Follow-up to 2017's SAY shortlisted album is fierce, confident and cinematically expansive
Much has been said about Siobhan Wilson's innate ability to captivate, her vocals possessing a sublime magnetism that captures moments and holds them close. As the follow-up to There Are No Saints from 2017, The Departure is emblematic of Wilson's evolution as an artist, possessing an urgency and indignation previously veiled below shades of tenderness.
The album's opener, and title track, has a deceptive sweetness, much like the rest of the record, with a twinkling Rhodes piano accompanying her haunting vocals. The focus is very much on the movement of the harmonies, clashing beautifully as the choral-like piece progresses towards the fuzz of next track, and lead single, 'Marry You'. The song provides a rugged blast of folk, punk and grunge, with the dichotomy between Wilson's hazy Baritone Gretsch guitar and soothing timbre continuing elsewhere. 'All Dressed Up Tonight (Better Than I Ever Did With You)', for example, has a nonchalance, combining folk vocals with shoegaze instrumentation, understated in its make-up but packed with something unexpectedly fierce.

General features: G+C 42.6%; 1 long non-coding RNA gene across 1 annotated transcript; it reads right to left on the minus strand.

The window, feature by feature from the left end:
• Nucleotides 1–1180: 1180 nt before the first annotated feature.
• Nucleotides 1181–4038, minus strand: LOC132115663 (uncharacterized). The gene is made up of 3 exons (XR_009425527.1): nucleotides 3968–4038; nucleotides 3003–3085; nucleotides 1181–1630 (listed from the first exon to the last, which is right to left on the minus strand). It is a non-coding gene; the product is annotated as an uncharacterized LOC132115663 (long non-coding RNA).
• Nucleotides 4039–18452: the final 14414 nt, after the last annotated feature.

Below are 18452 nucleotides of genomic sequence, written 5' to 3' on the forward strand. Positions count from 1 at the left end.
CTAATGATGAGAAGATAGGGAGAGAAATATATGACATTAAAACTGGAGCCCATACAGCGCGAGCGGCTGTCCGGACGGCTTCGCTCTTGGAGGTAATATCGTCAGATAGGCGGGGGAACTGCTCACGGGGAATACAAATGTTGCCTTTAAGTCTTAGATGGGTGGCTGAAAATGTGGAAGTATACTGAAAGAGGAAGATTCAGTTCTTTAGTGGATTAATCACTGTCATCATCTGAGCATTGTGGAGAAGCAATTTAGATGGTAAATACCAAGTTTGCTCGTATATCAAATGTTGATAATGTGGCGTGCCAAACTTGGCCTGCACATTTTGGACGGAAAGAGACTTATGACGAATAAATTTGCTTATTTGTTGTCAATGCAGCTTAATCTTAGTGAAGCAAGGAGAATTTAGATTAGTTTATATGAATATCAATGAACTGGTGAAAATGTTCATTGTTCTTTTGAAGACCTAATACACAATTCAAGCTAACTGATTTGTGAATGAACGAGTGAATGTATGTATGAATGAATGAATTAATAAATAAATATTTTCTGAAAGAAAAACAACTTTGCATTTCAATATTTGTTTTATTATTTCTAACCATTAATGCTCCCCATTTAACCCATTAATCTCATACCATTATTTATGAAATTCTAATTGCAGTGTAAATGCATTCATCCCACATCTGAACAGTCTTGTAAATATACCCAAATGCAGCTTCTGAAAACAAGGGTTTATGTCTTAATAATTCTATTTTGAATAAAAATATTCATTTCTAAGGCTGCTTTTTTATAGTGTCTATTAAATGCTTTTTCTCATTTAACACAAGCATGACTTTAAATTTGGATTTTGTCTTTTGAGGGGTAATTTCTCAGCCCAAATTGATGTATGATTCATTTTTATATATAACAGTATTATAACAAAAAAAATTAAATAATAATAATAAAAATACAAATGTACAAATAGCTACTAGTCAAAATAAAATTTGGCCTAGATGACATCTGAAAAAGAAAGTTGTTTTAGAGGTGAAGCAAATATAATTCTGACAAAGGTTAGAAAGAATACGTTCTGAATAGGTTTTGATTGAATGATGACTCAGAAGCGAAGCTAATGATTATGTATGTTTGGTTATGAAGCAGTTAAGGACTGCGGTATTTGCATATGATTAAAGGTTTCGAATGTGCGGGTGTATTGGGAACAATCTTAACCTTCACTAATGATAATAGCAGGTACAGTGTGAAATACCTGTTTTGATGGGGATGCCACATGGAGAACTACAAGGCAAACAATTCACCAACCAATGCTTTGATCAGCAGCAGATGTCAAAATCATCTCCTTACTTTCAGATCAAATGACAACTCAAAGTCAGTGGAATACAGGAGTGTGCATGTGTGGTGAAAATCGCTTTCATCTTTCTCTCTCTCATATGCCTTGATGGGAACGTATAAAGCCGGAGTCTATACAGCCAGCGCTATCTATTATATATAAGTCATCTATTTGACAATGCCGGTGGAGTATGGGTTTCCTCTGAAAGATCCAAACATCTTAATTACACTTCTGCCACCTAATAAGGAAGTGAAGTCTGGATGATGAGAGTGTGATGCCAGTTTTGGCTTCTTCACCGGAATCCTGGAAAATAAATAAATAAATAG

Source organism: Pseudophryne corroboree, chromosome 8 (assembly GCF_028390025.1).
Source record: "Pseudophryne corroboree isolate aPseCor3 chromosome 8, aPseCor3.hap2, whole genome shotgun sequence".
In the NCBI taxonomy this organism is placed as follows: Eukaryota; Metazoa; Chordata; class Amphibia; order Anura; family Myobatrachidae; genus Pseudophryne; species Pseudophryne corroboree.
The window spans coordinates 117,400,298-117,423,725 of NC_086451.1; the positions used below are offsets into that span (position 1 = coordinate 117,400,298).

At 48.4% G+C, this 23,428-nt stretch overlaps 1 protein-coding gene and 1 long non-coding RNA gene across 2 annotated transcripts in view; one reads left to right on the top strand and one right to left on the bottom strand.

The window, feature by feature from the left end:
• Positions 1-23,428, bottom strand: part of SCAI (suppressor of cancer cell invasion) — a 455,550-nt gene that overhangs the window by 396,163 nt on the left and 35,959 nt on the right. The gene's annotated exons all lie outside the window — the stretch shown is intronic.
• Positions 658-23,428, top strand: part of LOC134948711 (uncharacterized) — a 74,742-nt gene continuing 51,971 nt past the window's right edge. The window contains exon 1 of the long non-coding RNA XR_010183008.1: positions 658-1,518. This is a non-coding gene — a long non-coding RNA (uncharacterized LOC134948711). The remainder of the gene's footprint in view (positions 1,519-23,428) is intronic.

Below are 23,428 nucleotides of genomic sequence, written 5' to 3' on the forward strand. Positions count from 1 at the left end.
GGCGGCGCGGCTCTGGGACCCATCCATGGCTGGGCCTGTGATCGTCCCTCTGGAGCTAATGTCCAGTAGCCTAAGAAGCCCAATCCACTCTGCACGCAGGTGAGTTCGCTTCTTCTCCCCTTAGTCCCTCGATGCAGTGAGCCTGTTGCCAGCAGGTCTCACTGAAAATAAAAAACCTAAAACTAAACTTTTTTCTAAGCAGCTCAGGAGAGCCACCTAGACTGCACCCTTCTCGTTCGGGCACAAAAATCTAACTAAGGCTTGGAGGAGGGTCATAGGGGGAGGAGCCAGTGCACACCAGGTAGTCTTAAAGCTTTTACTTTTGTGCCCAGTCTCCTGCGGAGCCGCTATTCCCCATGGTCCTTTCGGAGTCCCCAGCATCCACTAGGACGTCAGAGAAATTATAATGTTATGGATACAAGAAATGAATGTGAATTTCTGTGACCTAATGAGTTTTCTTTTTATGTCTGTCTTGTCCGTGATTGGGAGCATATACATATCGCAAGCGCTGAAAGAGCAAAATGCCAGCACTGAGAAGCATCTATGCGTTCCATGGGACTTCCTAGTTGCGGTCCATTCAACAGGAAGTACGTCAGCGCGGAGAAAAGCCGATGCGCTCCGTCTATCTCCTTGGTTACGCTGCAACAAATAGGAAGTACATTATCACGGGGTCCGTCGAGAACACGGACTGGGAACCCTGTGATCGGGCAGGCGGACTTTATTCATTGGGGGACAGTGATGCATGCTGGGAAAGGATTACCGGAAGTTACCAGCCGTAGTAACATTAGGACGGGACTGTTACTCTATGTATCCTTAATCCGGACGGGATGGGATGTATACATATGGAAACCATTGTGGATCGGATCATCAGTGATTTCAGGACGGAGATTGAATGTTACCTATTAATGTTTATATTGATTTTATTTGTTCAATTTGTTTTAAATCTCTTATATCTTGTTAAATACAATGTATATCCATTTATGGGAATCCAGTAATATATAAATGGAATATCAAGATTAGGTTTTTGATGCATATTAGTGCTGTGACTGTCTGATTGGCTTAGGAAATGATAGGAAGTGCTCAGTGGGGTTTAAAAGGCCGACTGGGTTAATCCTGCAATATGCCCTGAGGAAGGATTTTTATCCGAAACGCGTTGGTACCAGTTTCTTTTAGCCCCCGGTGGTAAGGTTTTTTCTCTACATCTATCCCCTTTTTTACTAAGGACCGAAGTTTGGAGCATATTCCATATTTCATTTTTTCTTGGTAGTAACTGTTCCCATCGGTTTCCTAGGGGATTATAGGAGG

The anthemic 'Unconquerable', with guest lyrics and vocals from Stina Tweeddale, offers a menacing call and response while album highlight 'Little Hawk' opens with a whisper, barely heard before strings weep around the vocals wistfully. A distorted guitar enters defiantly and by the end, the song's repetitive war cries become reminiscent of Live Through This-era Hole. It offers a contrast to the album's more delicate numbers, such as Wilson's take on Gainsbourg's 'Ne Dis Rien' or Barbara's 'Dis, Quand Reviendras: Tu?'.
Wilson conjures atmospheres in The Departure that are intimate and yet also cinematically expansive. She weaves darker elements more intricately than ever, with soundscapes that spiral towards the otherworldly, and melodies that transfix, effortlessly fitting varied ranges and genres with quiet confidence.
Out Fri 10 May on Suffering Fools Records.